An Unqualified Pilot Was At The Controls When Aeromexico Flight Crashed in July
Mexico’s Directorate General of Civil Aviation has released the agency’s final report on the crash of Aeromexico Connect flight AM2431, which crashed shortly after takeoff from Durango, Mexico (DGO) on July 31 last year. The Embraer 190 jet, bound for Mexico City, crashed just moments after takeoff, a few hundred feet from the runway. Though a fire ensued shortly after impact, all 103 occupants survived, with only 14 serious injuries reported.
Now, nearly seven months after the crash, the findings are startling. A pilot who was “not certified and not authorized” to fly the plane was at the controls at the time of the crash, according to a summation of the report published by Contacto Hoy, a Mexican newspaper.
Aeromexico Connect flight 2431 was operated by an Embraer 190 regional jet, a model that’s also in service with American Airlines, JetBlue and Air Canada. In addition to the 99 passengers on board, three crew members were on the flight deck and two flight attendants in the passenger cabin. While the E-190 is typically operated with two pilots, there was a third pilot, seated in the first officer’s chair next to the captain — even though this was not a training or evaluation flight. The third pilot is described in the report as “crew traveling in the cabin” — in other words, off duty. They should not have been at the controls. This third pilot had more than 3,000 hours of flight, but all in smaller airplanes, and no experience flying the Embraer 190.
While the DGCA’s report does cite weather as a factor in the crash, the conditions, though not ideal, should not have kept an experienced crew from safely taking off. The report also cites air traffic control as failing to adhere to established operating procedures. The investigation found that, though the tower was aware of the changing weather conditions, it failed to alert the crew of Aeromexico 2431. The report also cites ineffective communication between both the tower and the crew, and among the pilots, as a factor in the crash.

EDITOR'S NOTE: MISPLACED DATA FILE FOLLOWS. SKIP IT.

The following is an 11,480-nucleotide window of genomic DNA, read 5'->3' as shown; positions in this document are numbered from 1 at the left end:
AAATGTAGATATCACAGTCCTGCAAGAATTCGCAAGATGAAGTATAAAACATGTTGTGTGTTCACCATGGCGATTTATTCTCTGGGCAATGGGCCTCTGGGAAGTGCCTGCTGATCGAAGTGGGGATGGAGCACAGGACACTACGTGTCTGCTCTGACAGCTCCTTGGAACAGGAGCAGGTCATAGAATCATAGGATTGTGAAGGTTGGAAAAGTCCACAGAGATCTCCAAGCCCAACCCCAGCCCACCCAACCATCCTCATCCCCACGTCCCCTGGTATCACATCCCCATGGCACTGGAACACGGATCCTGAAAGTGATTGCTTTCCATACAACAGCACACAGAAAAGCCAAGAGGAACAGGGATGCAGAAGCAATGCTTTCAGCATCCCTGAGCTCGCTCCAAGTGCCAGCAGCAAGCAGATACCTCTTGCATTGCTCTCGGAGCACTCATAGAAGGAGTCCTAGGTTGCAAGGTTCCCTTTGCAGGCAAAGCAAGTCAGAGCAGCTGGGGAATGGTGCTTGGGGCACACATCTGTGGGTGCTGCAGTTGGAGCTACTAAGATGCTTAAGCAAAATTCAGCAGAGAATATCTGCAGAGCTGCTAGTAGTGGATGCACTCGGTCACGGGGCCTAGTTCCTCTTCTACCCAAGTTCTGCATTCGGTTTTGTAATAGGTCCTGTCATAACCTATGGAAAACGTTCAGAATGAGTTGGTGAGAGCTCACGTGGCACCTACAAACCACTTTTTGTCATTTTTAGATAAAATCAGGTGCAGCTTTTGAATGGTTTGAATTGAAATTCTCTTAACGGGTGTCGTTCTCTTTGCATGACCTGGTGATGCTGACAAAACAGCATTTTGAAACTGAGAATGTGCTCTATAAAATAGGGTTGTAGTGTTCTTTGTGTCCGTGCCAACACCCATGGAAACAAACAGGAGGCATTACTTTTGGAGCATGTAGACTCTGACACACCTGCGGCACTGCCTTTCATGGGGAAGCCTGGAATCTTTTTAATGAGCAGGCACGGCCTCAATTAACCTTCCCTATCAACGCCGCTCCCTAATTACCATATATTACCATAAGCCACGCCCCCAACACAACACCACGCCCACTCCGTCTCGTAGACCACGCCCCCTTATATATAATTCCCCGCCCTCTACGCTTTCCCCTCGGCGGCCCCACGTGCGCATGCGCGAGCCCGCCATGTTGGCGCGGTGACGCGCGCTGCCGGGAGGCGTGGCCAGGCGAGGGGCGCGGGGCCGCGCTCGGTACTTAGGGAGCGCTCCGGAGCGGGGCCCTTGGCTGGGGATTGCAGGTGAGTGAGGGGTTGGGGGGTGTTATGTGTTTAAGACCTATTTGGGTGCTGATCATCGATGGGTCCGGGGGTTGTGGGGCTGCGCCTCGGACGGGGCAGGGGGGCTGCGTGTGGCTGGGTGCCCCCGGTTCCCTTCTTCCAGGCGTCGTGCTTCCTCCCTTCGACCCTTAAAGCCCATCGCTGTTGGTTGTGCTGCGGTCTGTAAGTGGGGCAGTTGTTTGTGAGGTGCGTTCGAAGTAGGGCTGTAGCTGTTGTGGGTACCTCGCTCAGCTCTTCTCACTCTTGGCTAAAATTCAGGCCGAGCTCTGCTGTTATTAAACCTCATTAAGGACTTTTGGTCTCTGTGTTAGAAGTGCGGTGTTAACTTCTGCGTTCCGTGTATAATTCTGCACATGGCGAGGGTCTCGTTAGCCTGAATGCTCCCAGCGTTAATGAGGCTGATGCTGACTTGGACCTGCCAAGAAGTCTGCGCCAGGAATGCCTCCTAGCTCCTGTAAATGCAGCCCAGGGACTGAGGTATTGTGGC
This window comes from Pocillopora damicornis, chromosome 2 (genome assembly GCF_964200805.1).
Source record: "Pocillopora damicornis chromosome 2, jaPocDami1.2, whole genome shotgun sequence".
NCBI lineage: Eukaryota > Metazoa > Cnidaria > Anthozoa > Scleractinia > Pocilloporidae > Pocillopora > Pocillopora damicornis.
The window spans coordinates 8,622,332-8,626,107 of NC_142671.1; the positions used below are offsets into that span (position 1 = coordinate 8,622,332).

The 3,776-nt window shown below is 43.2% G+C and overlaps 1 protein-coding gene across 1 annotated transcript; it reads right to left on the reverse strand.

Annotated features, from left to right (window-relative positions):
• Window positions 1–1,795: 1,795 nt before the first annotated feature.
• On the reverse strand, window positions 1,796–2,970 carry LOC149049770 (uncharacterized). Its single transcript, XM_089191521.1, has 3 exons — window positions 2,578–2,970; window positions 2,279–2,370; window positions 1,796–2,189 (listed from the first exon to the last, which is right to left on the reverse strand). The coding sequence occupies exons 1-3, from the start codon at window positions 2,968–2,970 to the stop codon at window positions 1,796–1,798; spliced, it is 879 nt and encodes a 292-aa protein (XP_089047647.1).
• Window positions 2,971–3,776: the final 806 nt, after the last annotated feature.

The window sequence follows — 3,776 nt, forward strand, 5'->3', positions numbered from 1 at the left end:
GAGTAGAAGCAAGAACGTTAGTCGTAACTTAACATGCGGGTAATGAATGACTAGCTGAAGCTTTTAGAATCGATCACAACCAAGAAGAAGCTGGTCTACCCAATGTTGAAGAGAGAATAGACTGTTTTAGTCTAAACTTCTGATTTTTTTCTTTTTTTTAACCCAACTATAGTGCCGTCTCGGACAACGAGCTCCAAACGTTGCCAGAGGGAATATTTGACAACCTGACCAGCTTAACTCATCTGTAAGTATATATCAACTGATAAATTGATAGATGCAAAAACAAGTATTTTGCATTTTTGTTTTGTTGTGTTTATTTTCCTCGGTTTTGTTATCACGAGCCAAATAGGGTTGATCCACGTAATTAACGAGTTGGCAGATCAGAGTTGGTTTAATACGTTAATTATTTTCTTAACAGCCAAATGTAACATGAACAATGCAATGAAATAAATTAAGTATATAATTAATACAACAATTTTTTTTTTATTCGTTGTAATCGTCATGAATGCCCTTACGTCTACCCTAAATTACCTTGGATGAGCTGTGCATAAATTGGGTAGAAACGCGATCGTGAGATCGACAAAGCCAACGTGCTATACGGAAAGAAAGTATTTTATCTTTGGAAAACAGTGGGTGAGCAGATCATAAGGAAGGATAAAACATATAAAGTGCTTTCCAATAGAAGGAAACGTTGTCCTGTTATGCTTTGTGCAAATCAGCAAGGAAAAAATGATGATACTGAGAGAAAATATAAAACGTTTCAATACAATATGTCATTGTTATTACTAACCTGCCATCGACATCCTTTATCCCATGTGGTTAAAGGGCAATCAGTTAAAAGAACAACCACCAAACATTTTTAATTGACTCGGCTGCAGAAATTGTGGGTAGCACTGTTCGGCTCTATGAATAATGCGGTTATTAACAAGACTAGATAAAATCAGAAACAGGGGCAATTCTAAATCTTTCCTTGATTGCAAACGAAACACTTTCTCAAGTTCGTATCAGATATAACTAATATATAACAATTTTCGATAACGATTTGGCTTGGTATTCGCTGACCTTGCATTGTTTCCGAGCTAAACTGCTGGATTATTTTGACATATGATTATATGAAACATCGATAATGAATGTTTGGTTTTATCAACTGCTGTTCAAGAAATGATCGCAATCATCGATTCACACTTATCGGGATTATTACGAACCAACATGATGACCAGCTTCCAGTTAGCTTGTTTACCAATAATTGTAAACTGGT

Arguably the most significant factor leading to the crash was the captain’s decision to relinquish the first officer’s seat to the third pilot, a trainee who was originally set to observe the flight from the jumpseat behind the captain and first officer. Essentially, the captain failed to follow established operating procedures when allowing a pilot with absolutely no experience with the Embraer E-Jet family to replace the first officer for the takeoff stage of the flight.
The weather at the time of departure was becoming increasingly poor with a squall line approaching the airport as the plane taxied to the runway. Takeoff unfolded normally, and the pilot can be heard announcing a positive rate of climb as the aircraft lifted off from the runway. However, just seconds after the aircraft’s wheels had left the runway, a “don’t sink” aural warning can be heard in the cabin — essentially the computers warning the humans that they had to climb. The captain assumed control of the aircraft following the warning.
At the same time, the aircraft had detected a potentially dangerous condition known as “wind shear”, a sudden gust of wind that has played a part in several crashes — but, possibly because they were busy heeding the “don’t sink” warning, the pilots may not have been fully aware of it. They were unable to bring the aircraft to a positive rate of climb again, and the E-190 crashed just after the end of the runway, eventually coming to a rest a few hundred feet past it. The plane caught fire and was destroyed, but everybody managed to evacuate the wreckage alive.
Other factors that the official report notes include a brief power outage at the airport as a result of the severe weather, the crew’s failure to account for a wet runway in their takeoff calculations, and a lack of equipment at the airport to detect wind shear.
Though the report was finalized on February 23rd, there have been no reports of any criminal charges against the crew or air traffic controllers. Additionally, neither Aeromexico nor SENEAM, the government agency that operates air traffic control in Mexico, have released an official statement on the DGCA’s final report. Aeromexico, it should be noted, remains one of the safest airlines in North America, with its last passenger fatality occurring in 1986.
Featured image by Max Effect via Flickr
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